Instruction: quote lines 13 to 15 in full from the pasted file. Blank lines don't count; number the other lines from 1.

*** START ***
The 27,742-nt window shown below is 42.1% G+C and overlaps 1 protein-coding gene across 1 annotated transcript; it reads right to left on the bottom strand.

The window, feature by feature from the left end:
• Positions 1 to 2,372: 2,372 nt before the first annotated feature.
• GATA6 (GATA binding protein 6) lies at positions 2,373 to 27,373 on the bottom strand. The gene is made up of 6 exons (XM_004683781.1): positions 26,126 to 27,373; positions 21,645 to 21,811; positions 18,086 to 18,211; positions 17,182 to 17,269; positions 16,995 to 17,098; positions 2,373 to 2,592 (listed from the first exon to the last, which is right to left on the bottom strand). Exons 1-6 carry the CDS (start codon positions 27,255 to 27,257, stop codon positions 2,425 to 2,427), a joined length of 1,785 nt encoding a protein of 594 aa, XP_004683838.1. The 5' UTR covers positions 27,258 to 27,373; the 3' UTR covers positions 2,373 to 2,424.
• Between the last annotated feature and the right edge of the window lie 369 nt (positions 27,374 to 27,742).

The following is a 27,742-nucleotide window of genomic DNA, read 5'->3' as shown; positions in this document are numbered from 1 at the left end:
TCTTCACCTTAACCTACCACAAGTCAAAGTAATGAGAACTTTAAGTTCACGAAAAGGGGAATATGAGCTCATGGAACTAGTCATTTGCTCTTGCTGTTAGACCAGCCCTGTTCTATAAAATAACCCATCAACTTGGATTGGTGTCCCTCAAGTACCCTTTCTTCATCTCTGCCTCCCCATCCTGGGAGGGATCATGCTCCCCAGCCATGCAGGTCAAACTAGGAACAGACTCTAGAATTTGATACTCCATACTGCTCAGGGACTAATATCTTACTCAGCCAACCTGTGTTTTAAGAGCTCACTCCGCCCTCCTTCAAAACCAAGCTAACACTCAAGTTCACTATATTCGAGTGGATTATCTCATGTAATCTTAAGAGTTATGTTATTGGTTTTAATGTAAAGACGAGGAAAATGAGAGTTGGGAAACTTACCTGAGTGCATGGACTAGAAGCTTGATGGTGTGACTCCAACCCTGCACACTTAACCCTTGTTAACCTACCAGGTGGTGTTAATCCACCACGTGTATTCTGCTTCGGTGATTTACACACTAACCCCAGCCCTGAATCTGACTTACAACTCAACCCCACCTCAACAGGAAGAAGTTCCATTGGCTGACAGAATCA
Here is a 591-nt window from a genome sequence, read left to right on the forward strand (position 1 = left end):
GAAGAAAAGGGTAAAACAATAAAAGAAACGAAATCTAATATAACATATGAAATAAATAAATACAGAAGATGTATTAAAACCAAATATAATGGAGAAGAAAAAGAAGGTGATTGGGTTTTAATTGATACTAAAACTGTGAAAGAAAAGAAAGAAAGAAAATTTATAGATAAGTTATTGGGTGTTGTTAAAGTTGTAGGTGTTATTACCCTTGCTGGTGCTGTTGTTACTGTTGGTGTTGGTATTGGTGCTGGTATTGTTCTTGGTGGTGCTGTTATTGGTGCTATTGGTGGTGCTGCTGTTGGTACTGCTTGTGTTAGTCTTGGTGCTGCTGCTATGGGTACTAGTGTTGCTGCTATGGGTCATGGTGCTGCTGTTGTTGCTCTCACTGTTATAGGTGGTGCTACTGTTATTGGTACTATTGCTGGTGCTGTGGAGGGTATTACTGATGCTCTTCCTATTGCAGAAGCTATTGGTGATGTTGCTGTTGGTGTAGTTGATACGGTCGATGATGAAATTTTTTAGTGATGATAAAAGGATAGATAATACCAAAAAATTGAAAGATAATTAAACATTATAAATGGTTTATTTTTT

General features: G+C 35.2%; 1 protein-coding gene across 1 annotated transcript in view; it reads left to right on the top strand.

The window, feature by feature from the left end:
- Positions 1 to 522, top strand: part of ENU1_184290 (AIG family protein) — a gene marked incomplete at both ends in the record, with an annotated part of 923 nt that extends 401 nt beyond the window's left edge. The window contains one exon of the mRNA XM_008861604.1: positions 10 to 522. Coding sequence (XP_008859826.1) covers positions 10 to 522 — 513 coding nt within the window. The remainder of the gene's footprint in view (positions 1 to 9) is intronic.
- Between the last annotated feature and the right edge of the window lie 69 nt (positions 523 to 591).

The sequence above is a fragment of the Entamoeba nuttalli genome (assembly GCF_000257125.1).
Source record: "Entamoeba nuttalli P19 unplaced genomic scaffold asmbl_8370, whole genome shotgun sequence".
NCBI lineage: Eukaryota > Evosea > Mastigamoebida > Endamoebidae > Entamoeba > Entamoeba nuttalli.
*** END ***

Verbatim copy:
- Between the last annotated feature and the right edge of the window lie 69 nt (positions 523 to 591).

The sequence above is a fragment of the Entamoeba nuttalli genome (assembly GCF_000257125.1).
Source record: "Entamoeba nuttalli P19 unplaced genomic scaffold asmbl_8370, whole genome shotgun sequence".